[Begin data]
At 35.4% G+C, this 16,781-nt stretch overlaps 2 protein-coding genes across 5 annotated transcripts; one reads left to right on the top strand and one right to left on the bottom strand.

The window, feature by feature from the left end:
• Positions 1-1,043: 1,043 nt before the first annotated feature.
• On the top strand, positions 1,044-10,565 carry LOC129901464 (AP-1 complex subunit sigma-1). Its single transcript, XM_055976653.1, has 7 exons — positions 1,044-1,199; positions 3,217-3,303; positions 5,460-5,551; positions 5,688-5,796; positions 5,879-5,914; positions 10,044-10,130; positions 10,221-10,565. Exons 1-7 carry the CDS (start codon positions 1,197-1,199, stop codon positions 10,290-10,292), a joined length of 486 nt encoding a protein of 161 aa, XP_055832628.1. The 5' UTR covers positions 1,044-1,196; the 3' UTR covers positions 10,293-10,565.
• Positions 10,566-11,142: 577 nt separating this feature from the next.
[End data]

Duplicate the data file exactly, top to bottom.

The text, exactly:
At 35.4% G+C, this 16,781-nt stretch overlaps 2 protein-coding genes across 5 annotated transcripts; one reads left to right on the top strand and one right to left on the bottom strand.

The window, feature by feature from the left end:
• Positions 1-1,043: 1,043 nt before the first annotated feature.
• On the top strand, positions 1,044-10,565 carry LOC129901464 (AP-1 complex subunit sigma-1). Its single transcript, XM_055976653.1, has 7 exons — positions 1,044-1,199; positions 3,217-3,303; positions 5,460-5,551; positions 5,688-5,796; positions 5,879-5,914; positions 10,044-10,130; positions 10,221-10,565. Exons 1-7 carry the CDS (start codon positions 1,197-1,199, stop codon positions 10,290-10,292), a joined length of 486 nt encoding a protein of 161 aa, XP_055832628.1. The 5' UTR covers positions 1,044-1,196; the 3' UTR covers positions 10,293-10,565.
• Positions 10,566-11,142: 577 nt separating this feature from the next.